Upwards of half a million Hong Kong residents turned out over the weekend to vote in the semi-autonomous Chinese city’s unofficial primary election despite warnings from government officials that they could be in violation of a new national security law imposed by Beijing. More than 600,000 people voted at more than 250 polling stations across the …
Upwards of half a million Hong Kong residents turned out over the weekend to vote in the semi-autonomous Chinese city’s unofficial primary election despite warnings from government officials that they could be in violation of a new national security law imposed by Beijing.
More than 600,000 people voted at more than 250 polling stations across the city for candidates who support the pro-democracy demonstrations that have rocked Hong Kong for months, according to early returns. Organizers had set a goal of only 170,000 voters.
The primary is to determine pro-democracy candidates for the Hong Kong Legislative Council election, scheduled for September.
“So many people came out to vote despite the threat that it may violate the national security law,” Lester Shum, 27, the race’s pro-democracy frontrunner, told the New York Times. “That means Hong Kong people have still not given up.”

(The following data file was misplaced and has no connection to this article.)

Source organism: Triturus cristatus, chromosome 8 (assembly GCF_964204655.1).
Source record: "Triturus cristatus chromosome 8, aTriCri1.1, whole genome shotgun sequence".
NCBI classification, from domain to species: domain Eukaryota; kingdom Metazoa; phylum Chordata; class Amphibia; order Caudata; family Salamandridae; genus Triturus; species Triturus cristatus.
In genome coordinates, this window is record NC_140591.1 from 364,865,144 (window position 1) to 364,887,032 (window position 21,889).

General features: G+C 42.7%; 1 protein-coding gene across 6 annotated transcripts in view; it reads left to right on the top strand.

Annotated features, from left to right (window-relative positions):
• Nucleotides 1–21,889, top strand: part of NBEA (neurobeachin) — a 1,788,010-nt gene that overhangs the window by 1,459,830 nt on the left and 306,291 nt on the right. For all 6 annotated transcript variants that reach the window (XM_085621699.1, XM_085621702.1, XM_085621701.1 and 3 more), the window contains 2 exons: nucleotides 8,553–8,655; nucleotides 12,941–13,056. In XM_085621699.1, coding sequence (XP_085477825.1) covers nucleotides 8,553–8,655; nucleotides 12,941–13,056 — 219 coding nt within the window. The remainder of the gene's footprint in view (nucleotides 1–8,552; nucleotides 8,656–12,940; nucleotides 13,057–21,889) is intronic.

China had suggested that voting in the primary could break Hong Kong’s new national security law, which Beijing passed unanimously last month. The controversial measure, aimed at tightening Beijing’s control over Hong Kong, earned strong condemnation from pro-democracy critics, who say it will erode the civil liberties of Hong Kong residents.
“Those who have organized, planned, or participated in the primary election should be wary and avoid carelessly violating the law,” Erick Tsang, Secretary for Mainland and Constitutional Affairs, told the Sing Tao Daily.
China claims that the national-security law is necessary to crack down on separatism, subversion, terrorism, and foreign intervention in Hong Kong. The measure reportedly went into effect immediately and also allows China’s state security agencies to operate in the territory. Critics have warned that the law will erase the “one country, two systems” arrangement between Hong Kong and Beijing and will subvert the freedoms currently enjoyed by Hong Kong residents, including the right to assembly, a free press, and a judiciary system independent of mainland China.
Earlier this month, local officials charged a man with terrorism and denied him bail under the national-security law, making him the first person to be charged under the law. The man carried a “Liberate Hong Kong” sign and drove his motorcycle into police, knocking over and injuring several officers, video footage of the incident showed.